A fiber with an elliptical core will have two preferred directions of polarization (along the major axis and along the minor axis). Linearly polarized light injected into the fiber at any other direction of polarization will propagate in two separate modes that travel at slightly different velocities. This type of fiber is said to have a “modal birefringence”. In a real fiber of this type, even ideally polarized light will couple into the other mode due to imperfections in the core-cladding interface, index of refraction fluctuations, and other mechanisms. Static and dynamic changes in polarization may occur along the entire length of the fiber. Over a given distance, the phases of the two modes will pass through an entire cycle of being in phase and out of phase. This distance is known as the “beat length”. A long beat length is associated with a small birefringence and a short beat length is associated with a large birefringence. Birefringent optical fibers are also known as “polarization preserving fibers” or “polarization maintaining (PM) fibers”. Birefringence is achieved by providing a core with an elliptical cross section or by providing circular core with a cladding which induces stress on the core. For example, the cladding may be provided with two parallel stress members having longitudinal axes which lie in the same plane as the axis of the core.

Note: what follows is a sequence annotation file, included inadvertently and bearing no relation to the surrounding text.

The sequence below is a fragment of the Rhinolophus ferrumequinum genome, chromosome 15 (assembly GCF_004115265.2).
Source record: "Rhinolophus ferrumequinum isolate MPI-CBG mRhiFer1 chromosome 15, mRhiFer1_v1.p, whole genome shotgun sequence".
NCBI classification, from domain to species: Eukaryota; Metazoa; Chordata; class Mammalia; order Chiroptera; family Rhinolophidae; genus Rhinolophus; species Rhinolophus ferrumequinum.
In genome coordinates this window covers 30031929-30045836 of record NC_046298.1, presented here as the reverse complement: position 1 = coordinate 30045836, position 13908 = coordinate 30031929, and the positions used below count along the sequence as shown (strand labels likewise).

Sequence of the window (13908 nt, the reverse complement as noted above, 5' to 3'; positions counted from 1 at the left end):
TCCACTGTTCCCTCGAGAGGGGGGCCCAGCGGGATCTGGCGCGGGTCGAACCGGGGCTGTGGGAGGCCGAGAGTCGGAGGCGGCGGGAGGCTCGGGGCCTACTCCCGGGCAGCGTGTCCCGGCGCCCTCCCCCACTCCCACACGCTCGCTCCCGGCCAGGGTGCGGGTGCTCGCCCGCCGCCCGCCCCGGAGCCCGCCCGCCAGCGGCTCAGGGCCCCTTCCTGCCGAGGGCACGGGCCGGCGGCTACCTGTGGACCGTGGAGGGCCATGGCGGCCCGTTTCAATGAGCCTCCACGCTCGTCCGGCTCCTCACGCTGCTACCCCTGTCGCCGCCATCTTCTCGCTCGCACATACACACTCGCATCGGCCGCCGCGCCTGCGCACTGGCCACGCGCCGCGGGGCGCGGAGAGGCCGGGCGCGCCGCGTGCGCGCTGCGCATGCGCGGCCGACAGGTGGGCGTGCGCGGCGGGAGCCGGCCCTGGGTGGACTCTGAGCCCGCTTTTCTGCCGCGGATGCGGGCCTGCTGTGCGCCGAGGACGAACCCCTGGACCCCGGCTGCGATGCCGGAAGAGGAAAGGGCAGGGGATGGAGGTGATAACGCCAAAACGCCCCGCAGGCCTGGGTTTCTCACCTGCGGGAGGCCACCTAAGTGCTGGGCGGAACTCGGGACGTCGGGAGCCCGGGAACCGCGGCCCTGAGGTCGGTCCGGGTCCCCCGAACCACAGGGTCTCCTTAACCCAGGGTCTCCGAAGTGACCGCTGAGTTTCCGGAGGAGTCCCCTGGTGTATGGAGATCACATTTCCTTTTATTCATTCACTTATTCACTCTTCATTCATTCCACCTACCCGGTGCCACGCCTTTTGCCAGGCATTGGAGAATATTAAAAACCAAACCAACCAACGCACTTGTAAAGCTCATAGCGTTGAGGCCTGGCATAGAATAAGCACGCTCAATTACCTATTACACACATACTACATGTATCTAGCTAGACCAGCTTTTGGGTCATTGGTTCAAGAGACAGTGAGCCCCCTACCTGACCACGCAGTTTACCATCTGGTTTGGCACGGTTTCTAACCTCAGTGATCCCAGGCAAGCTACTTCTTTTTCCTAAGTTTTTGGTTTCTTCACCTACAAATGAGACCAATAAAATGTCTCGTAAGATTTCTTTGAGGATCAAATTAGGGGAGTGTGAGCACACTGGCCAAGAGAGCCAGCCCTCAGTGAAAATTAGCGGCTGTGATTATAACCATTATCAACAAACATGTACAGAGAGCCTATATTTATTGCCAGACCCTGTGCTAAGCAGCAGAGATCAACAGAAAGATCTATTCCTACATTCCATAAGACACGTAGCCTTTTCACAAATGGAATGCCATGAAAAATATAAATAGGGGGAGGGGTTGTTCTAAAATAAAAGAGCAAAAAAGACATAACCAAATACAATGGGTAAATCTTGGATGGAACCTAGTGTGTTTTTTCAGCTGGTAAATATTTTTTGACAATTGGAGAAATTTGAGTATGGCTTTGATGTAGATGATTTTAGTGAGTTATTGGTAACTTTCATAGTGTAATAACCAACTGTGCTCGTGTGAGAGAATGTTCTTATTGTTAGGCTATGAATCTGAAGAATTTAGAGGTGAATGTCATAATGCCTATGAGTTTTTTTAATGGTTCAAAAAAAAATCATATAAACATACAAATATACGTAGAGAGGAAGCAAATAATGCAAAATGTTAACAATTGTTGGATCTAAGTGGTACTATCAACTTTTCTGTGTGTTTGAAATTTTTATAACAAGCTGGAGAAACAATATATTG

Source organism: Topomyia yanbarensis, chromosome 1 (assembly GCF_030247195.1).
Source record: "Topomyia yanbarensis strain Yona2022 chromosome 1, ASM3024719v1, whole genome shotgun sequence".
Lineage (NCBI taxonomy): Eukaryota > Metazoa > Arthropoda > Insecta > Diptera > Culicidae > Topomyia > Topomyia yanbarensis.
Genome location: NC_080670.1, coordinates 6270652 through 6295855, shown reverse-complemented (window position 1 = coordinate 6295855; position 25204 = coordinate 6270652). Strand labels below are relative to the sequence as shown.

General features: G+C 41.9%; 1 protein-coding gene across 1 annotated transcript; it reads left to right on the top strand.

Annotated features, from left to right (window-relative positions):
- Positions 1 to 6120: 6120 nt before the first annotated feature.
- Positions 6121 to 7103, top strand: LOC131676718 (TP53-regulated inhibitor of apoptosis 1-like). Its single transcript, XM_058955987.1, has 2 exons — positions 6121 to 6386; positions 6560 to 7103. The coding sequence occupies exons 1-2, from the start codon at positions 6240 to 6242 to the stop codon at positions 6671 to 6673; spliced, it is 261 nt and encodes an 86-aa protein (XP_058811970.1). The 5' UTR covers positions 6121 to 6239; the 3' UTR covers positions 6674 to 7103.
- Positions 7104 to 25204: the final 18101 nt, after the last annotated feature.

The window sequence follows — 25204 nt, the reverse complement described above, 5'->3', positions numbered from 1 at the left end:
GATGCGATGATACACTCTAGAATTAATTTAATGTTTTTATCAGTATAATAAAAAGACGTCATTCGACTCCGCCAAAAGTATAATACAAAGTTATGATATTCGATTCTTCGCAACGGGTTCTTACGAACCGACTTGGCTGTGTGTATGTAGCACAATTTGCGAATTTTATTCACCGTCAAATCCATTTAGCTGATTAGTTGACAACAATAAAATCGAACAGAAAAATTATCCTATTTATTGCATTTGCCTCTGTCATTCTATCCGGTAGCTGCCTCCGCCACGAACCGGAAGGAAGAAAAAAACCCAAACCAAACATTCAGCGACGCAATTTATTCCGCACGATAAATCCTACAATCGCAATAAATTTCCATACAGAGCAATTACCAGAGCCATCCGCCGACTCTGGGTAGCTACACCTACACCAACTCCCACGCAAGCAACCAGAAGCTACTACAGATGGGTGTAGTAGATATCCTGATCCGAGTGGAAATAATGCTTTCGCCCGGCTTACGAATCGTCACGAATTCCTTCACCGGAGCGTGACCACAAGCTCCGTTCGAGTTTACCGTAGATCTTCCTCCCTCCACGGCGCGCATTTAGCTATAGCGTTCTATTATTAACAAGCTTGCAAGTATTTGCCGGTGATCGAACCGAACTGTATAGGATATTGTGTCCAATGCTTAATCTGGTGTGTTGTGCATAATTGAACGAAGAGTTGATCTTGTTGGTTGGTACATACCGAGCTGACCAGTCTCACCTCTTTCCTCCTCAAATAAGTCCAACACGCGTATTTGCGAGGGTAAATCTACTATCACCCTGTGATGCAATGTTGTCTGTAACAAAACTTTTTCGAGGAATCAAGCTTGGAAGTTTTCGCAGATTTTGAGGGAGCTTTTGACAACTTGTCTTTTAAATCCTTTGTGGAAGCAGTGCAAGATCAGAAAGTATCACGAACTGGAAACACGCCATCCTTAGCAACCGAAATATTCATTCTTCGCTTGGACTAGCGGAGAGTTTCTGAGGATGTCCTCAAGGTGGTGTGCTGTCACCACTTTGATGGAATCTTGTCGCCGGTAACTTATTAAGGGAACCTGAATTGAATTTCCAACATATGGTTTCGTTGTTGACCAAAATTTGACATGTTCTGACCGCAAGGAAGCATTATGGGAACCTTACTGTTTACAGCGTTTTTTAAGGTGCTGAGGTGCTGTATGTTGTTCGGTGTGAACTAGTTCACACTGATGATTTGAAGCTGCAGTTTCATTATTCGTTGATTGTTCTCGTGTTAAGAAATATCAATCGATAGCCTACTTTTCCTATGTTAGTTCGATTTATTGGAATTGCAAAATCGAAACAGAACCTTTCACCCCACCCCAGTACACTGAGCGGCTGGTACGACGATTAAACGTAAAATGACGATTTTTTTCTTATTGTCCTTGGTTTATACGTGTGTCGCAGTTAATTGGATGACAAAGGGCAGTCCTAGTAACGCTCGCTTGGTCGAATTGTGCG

As mentioned above, fiber optic sensors employ the fact that environmental effects can alter the amplitude, phase, frequency, spectral content, or polarization of light propagated through an optical fiber. The primary advantages of fiber optic sensors include their ability to be light weight, very small, passive, energy efficient, rugged, and immune to electromagnetic interference. In addition, fiber optic sensors have the potential for very high sensitivity, large dynamic range, and wide bandwidth. Further, a certain class of fiber optic sensors may be distributed or multiplexed along a length of fiber. They may also be embedded into materials.

State of the art fiber optic sensors can be classified as either “extrinsic” or “intrinsic”. Extrinsic sensors rely on some other device being coupled to the fiber optic in order to translate environmental effects into changes in the properties of the light in the fiber optic. Intrinsic sensors rely only on the properties of the optical fiber in order to measure ambient environmental effects. Known fiber optic sensors include linear position sensors, rotational position sensors, fluid level sensors, temperature sensors, strain gauges, fiber optic gyroscopes, and pressure sensors.